How to Blouse Boots – Step by Step Instructions

Blousing boots or pants (whichever way you want to see it) is a long tradition that dates back to the world war period. For the newbies, it possible to wonder why military personnel, police officers, and boot enthusiasts tuck their pants into their boots.

Well, here is the answer: blousing boots helps to keep the trousers from touching the ground. Secondly, a blousing strap locks the entrance, thus keep bugs, debris, ants, and other microorganisms from finding their way into the boot or pants.

This practice keeps the trousers from flapping around aimlessly during a parallel session. For airborne soldiers, it keeps the pants from getting stuck on cargo or other items. It has also been an excellent way for some soldiers and scouts to hide non-dress code socks from the authorities.

Why Not Just Hem the Trousers?

Good question. Of course, trousers can be hemmed to fit snugly. Veteran hikers, hunters, and military individuals do this all the time to avoid looking for strapping bands every day. But when uniforms are mass-produced for a big team, it would take forever to size them according to each person’s size.

For young marines, officers and tactical boot enthusiasts, blousing a boot could prove to be quite troublesome. You need to learn how it is done not just to keep up with the tradition but to contain your pants as well. Here’s how to blouse your boots:

  • Lift up your trouser to unveil the boot;
  • Strap the blousing strap around your leg-usually between the second and third lacing holes;
  • Fold the trouser back down;
  • Start rolling it up to three or four folds until there is a bit of length hanging below the blousing strap;
  • Pinch the strap and tuck in every remaining part of the trouser. You are good to go.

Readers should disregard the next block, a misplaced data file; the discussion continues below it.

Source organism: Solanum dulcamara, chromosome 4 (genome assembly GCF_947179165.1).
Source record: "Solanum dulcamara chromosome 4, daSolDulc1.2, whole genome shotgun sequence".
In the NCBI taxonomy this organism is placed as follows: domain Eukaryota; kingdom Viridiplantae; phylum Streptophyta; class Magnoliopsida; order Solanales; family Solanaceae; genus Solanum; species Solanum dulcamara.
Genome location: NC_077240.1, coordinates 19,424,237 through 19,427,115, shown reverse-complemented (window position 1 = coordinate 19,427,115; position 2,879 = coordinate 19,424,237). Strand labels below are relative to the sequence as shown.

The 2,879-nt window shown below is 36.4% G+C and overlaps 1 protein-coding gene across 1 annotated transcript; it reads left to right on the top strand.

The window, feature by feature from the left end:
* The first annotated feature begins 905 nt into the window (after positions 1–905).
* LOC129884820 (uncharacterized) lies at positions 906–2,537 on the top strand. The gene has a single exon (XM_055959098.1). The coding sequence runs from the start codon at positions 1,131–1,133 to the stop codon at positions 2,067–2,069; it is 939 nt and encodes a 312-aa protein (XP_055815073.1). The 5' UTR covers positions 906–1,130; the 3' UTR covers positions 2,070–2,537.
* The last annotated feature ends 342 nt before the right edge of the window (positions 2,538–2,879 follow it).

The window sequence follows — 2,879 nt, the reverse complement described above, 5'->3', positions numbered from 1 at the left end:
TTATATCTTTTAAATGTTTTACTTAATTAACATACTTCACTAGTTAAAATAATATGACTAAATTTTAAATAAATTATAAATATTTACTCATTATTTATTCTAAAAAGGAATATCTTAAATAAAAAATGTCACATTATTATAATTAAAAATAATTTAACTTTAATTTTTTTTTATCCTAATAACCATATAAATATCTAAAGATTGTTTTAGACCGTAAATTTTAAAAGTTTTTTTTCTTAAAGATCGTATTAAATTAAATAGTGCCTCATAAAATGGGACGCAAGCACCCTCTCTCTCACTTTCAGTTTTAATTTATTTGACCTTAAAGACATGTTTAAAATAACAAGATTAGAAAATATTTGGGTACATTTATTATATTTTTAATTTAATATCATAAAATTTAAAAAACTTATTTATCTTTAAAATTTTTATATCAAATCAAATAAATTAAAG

Too complicated? It usually is for some. Here is another way to go about it:

  • Wear your pants and boots;
  • Drop the pants back down;
  • Trace the bottom of the trouser and pull it up just right above the shoe;
  • Now, tighten it and tie the strap around it;
  • Pull your pants back up, and you are done. Nice and easy.

Elastic bands provide a great way to blouse boots within seconds. They are impeccable in keeping cold air out. First, put on your pants, socks, and boots. Next, lift the trouser to place the elastic band to your ankles and over your socks. Now, pinch the band and tuck every part of the trouser under it. Now pull the scruffy fabric, so the trouser doesn’t bulge out.

Some people use ribbons and other straps. The problem is, such securing items are too thin, and eventually, the pants get untucked. For those in the army, such an action can piss off the general, and you could get punished.

Also, you must ensure the trouser is properly tight. If it bulges out to form something like a donut ring, then you are not blousing the right way.

Potential Issues Arising From Boot Blousing

Potential Issues Arising From Boot Blousing

For marines and other military personnel, blousing boots is essential. However, if improperly done, you could look forward to uncomfortable moments. First, if your band is too thin and gets too tight, it’s going to leave a dent on your leg when you remove the boot.

Secondly, improper blousing of boots can deter ventilation. This can further bring forth issues such as jock itch-a consequence of sweating too much. In this case, you can resort to the simplest blousing practices like tucking the trouser inside the boot.

However, the method works well with ankle height boots. You can read on the best American made work boots to find varieties that provide ankle protection.

Wrapping It Up

Learning how to blouse boots is part and parcel of military men, women, and law enforcers. Hikers, linemen, and outdoor specialists can benefit from this practice. Stop looking at it as a tradition and consider it a safety measure.

Blousing boots keep micro-organisms with the ability to sting or bite out of your shoes and trousers. While at it, remember to use thicker bands, so you don’t develop dents on your ankles. Thicker bands allow for ample ventilation.

If you keep losing your bands or straps, then consider taking your pants to a tailor and have them hemmed. Alternatively, you can knit the bands inside your trousers, so you don’t have to look for them every time. Remember, you can boost your comfort by investing in the best combat boots.

Robert Hallman
 

Robert is a sports enthusiast, writer, blogger & chief editor at Sportsly.NET. He hailed from Big Lake, Texas. He also loves to play all types of exotic games, test different kinds of sports gear.

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